Once again, Americans have been targeted by a mad, evil person or group intent on creating mayhem and death — and on spreading terror. This time the scene was the finish line of the famed Boston Marathon.
Two bombs exploded in quick succession, bombs whose shrapnel innards were designed to injure, maim and kill the men, women and children who had gathered to compete in and watch one of the year’s great sporting events.
As this writing three had died, scores had been injured and upwards of 20 remained in critical condition.
Among the dead and injured were members of the Martin family, who gathered to see their father and husband finish the race. Richard, 8, was killed by the blast. His mother suffered a severe brain injury, and his 6-year-old sister lost a leg. A once-complete family was rendered asunder in an instant.
Immediately after the blast, many erroneous and irresponsible press reports, as well as false accounts spread via social media made a bad situation worse. Social media, which can be so helpful in so many ways, is a double-edged sword that can also make bad situations worse by ramping up fear, encouraging bad decisions and, ironically, contributing to the terror that the perpetrator(s) hoped to sow.
Such was the case in Boston following the 3 p.m. bombings. Rather than serving the public with reliable facts, some of those who sent tweets and posted on Facebook and other sites spread inaccuracies they had received from others, thus raising the level of fear and uncertainty. Much of this dubious chatter was picked up by the media.
Among the bad information that was reported by the press: More bombs had been discovered and a third had exploded at JFK Library; a hospital where some victims were taken was a target for attack; a Saudi Arabian national was in custody as a suspect. Reports of the dead and injured also varied wildly.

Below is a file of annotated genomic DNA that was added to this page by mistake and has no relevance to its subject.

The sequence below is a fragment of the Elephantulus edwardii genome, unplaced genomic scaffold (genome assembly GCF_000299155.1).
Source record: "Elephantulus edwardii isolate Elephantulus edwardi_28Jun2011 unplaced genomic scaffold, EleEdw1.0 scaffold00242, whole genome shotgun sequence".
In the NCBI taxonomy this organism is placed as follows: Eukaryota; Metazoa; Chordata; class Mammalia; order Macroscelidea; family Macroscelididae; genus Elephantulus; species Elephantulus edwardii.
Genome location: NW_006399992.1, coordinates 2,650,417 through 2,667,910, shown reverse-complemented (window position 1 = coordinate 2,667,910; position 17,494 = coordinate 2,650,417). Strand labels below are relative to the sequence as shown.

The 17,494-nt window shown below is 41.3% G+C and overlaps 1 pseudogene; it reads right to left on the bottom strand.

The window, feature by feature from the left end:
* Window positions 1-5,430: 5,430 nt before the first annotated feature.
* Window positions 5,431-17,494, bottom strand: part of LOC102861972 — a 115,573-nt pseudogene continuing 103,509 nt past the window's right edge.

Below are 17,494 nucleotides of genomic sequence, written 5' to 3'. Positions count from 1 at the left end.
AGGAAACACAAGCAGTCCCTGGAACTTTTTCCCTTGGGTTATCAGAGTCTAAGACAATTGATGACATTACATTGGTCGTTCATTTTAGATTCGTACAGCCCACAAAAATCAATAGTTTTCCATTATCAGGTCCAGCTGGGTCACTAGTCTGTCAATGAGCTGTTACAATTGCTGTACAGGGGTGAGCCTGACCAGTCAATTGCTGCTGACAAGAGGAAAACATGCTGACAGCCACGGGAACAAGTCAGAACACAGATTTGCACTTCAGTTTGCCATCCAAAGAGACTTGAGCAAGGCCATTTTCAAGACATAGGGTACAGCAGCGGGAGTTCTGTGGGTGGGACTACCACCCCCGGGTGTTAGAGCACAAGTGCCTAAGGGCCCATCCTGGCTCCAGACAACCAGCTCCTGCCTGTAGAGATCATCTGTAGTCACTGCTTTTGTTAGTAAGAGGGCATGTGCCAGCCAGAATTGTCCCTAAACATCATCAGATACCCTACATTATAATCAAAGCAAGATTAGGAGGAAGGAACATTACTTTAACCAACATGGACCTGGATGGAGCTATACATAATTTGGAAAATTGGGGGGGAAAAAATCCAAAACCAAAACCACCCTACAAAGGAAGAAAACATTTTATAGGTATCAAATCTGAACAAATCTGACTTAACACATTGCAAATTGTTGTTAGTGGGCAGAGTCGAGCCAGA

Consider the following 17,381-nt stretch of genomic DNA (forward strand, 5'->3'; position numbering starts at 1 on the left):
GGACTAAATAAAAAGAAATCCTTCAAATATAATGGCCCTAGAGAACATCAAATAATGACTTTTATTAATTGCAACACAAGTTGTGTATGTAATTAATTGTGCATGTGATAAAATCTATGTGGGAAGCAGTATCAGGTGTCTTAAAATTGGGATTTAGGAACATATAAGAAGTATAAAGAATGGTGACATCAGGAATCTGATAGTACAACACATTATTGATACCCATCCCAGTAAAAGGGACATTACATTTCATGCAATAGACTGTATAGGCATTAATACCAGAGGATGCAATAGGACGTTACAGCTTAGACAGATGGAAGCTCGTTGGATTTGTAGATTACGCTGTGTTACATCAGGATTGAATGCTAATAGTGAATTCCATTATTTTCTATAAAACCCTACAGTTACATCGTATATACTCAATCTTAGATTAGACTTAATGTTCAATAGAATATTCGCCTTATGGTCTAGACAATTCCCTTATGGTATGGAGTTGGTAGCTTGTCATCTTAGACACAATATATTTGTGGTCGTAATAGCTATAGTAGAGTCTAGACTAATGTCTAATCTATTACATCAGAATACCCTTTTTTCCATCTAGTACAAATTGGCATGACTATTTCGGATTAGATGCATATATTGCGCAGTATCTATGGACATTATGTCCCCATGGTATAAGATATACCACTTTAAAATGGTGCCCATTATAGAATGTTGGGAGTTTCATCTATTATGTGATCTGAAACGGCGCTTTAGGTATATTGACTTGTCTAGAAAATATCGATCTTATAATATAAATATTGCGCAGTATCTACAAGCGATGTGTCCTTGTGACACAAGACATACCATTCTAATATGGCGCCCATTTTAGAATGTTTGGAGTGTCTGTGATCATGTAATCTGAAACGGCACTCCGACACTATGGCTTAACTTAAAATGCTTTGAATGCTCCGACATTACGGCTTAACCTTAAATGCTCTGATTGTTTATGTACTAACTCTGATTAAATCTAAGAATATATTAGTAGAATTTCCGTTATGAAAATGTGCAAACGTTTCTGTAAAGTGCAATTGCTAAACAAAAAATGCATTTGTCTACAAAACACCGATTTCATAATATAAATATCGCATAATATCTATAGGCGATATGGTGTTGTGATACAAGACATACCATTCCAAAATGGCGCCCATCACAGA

Every news organization wants to beat the competition when reporting breaking news, but some are willing to forego the evidence they need to verify that what they are saying or printing is true. The age of mobile communications seems to encourage this kind of irresponsible reporting.
Moreover, the casual, widespread use of mobile devices and social media seems to have eroded the need to be careful and accurate about what one says. Simply having heard something is justification enough to send it along to others.
In a terrifying and uncertain environment such as existed in Boston Monday, reliable information is essential to public safety and controlling fear. Unfortunately, just the opposite seems to have happened due to irresponsible news reporting and the careless use of mobile devices and social media.
There was, however, also responsible reporting on Monday by news outlets such as the New York Times and Boston Globe . We hope that what transpired during this traumatic incident will encourage others in the media to deliver a more accurate account of events — as opposed to taking social media posts as gospel in order to beat the competition.